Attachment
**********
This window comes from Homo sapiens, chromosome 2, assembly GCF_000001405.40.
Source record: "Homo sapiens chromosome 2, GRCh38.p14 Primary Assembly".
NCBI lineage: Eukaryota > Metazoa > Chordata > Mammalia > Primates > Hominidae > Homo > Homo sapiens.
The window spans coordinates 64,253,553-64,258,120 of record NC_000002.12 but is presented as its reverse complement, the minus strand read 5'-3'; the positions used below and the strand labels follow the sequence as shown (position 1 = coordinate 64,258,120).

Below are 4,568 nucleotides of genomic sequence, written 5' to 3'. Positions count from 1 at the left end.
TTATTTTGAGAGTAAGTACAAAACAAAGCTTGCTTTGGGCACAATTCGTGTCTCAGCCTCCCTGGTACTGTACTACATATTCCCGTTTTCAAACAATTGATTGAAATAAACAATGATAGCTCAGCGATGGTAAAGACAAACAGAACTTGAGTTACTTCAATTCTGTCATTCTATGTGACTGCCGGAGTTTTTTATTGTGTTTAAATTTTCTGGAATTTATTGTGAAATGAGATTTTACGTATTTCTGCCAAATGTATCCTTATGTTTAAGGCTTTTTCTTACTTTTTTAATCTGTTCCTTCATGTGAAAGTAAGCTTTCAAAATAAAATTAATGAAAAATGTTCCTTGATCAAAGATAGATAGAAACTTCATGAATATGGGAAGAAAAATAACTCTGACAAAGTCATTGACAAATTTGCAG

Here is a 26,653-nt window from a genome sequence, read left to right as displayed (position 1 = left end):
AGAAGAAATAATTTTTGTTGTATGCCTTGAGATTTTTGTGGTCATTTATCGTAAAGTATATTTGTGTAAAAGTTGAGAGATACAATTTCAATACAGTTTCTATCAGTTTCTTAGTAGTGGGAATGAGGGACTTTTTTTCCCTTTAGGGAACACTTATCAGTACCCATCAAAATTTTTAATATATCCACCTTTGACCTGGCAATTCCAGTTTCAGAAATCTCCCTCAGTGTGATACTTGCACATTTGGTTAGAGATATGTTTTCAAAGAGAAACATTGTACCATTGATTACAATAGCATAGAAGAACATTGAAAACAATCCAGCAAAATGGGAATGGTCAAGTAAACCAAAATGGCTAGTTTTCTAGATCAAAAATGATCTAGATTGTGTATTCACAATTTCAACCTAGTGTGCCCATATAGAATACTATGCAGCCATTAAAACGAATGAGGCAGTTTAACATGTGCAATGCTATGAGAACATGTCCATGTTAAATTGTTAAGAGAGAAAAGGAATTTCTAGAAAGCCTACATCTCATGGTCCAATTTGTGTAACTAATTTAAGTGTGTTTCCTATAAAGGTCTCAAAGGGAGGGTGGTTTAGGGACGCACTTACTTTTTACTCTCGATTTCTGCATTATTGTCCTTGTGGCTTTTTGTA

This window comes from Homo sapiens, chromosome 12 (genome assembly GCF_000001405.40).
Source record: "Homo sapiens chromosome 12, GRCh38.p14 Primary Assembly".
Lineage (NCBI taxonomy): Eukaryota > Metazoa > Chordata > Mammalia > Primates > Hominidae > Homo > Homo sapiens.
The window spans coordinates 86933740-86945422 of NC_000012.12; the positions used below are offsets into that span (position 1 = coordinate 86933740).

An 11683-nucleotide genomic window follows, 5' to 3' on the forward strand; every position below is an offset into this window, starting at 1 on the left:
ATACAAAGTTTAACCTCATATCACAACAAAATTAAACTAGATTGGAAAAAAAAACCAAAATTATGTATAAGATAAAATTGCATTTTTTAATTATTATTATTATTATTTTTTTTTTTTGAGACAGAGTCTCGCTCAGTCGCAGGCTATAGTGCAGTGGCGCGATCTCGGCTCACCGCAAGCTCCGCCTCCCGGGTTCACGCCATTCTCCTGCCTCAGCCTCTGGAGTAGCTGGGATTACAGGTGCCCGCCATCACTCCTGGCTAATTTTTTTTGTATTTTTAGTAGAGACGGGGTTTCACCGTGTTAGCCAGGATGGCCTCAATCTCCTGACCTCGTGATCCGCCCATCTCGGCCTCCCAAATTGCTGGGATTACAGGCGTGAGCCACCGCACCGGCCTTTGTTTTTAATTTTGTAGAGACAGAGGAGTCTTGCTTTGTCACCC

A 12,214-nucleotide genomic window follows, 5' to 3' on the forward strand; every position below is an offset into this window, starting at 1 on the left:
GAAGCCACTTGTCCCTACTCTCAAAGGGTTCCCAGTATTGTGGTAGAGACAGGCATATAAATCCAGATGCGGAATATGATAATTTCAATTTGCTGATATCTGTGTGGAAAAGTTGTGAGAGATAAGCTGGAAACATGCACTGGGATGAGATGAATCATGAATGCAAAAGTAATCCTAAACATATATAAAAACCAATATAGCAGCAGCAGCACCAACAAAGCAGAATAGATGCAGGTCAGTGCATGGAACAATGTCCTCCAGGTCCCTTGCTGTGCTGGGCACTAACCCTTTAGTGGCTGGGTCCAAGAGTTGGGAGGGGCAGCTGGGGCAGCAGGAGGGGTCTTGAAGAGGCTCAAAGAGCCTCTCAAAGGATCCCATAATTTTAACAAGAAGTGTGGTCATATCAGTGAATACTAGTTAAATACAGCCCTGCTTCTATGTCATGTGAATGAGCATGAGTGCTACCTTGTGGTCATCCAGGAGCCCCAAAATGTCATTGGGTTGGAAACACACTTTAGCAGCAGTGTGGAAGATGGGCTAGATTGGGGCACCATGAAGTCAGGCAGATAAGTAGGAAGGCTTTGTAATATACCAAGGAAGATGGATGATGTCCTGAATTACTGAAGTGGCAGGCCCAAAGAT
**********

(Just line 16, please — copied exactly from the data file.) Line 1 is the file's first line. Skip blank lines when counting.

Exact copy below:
GAAGCCACTTGTCCCTACTCTCAAAGGGTTCCCAGTATTGTGGTAGAGACAGGCATATAAATCCAGATGCGGAATATGATAATTTCAATTTGCTGATATCTGTGTGGAAAAGTTGTGAGAGATAAGCTGGAAACATGCACTGGGATGAGATGAATCATGAATGCAAAAGTAATCCTAAACATATATAAAAACCAATATAGCAGCAGCAGCACCAACAAAGCAGAATAGATGCAGGTCAGTGCATGGAACAATGTCCTCCAGGTCCCTTGCTGTGCTGGGCACTAACCCTTTAGTGGCTGGGTCCAAGAGTTGGGAGGGGCAGCTGGGGCAGCAGGAGGGGTCTTGAAGAGGCTCAAAGAGCCTCTCAAAGGATCCCATAATTTTAACAAGAAGTGTGGTCATATCAGTGAATACTAGTTAAATACAGCCCTGCTTCTATGTCATGTGAATGAGCATGAGTGCTACCTTGTGGTCATCCAGGAGCCCCAAAATGTCATTGGGTTGGAAACACACTTTAGCAGCAGTGTGGAAGATGGGCTAGATTGGGGCACCATGAAGTCAGGCAGATAAGTAGGAAGGCTTTGTAATATACCAAGGAAGATGGATGATGTCCTGAATTACTGAAGTGGCAGGCCCAAAGAT